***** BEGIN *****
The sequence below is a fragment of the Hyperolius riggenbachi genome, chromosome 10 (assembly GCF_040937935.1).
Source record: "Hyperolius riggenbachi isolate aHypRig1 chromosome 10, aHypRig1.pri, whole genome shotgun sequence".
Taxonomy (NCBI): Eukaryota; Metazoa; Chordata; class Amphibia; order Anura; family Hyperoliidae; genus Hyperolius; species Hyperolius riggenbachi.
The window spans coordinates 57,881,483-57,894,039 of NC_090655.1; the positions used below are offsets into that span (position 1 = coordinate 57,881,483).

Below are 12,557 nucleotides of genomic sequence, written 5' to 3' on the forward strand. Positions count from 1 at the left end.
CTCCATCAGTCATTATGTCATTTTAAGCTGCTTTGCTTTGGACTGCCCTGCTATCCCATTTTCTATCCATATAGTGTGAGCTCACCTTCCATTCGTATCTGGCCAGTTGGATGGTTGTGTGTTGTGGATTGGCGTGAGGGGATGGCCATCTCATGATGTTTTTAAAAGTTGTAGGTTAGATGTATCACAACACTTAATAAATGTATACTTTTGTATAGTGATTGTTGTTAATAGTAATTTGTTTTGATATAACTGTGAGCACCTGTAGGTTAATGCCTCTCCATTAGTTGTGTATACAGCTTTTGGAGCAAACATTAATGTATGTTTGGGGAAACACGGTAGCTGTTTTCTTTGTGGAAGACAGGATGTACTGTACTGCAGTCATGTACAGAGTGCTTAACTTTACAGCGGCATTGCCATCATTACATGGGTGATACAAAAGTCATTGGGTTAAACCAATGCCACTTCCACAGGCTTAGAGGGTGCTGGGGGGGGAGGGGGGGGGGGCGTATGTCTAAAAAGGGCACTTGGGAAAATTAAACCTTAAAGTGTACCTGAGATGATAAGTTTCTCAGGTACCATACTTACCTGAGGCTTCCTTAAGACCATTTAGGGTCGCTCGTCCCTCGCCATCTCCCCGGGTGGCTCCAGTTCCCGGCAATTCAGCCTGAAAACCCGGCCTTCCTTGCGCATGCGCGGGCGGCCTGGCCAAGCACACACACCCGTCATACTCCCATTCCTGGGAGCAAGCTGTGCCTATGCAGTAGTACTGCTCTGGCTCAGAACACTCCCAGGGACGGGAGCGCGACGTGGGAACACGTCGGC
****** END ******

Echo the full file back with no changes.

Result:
The sequence below is a fragment of the Hyperolius riggenbachi genome, chromosome 10 (assembly GCF_040937935.1).
Source record: "Hyperolius riggenbachi isolate aHypRig1 chromosome 10, aHypRig1.pri, whole genome shotgun sequence".
Taxonomy (NCBI): Eukaryota; Metazoa; Chordata; class Amphibia; order Anura; family Hyperoliidae; genus Hyperolius; species Hyperolius riggenbachi.
The window spans coordinates 57,881,483-57,894,039 of NC_090655.1; the positions used below are offsets into that span (position 1 = coordinate 57,881,483).

Below are 12,557 nucleotides of genomic sequence, written 5' to 3' on the forward strand. Positions count from 1 at the left end.
CTCCATCAGTCATTATGTCATTTTAAGCTGCTTTGCTTTGGACTGCCCTGCTATCCCATTTTCTATCCATATAGTGTGAGCTCACCTTCCATTCGTATCTGGCCAGTTGGATGGTTGTGTGTTGTGGATTGGCGTGAGGGGATGGCCATCTCATGATGTTTTTAAAAGTTGTAGGTTAGATGTATCACAACACTTAATAAATGTATACTTTTGTATAGTGATTGTTGTTAATAGTAATTTGTTTTGATATAACTGTGAGCACCTGTAGGTTAATGCCTCTCCATTAGTTGTGTATACAGCTTTTGGAGCAAACATTAATGTATGTTTGGGGAAACACGGTAGCTGTTTTCTTTGTGGAAGACAGGATGTACTGTACTGCAGTCATGTACAGAGTGCTTAACTTTACAGCGGCATTGCCATCATTACATGGGTGATACAAAAGTCATTGGGTTAAACCAATGCCACTTCCACAGGCTTAGAGGGTGCTGGGGGGGGAGGGGGGGGGGGCGTATGTCTAAAAAGGGCACTTGGGAAAATTAAACCTTAAAGTGTACCTGAGATGATAAGTTTCTCAGGTACCATACTTACCTGAGGCTTCCTTAAGACCATTTAGGGTCGCTCGTCCCTCGCCATCTCCCCGGGTGGCTCCAGTTCCCGGCAATTCAGCCTGAAAACCCGGCCTTCCTTGCGCATGCGCGGGCGGCCTGGCCAAGCACACACACCCGTCATACTCCCATTCCTGGGAGCAAGCTGTGCCTATGCAGTAGTACTGCTCTGGCTCAGAACACTCCCAGGGACGGGAGCGCGACGTGGGAACACGTCGGC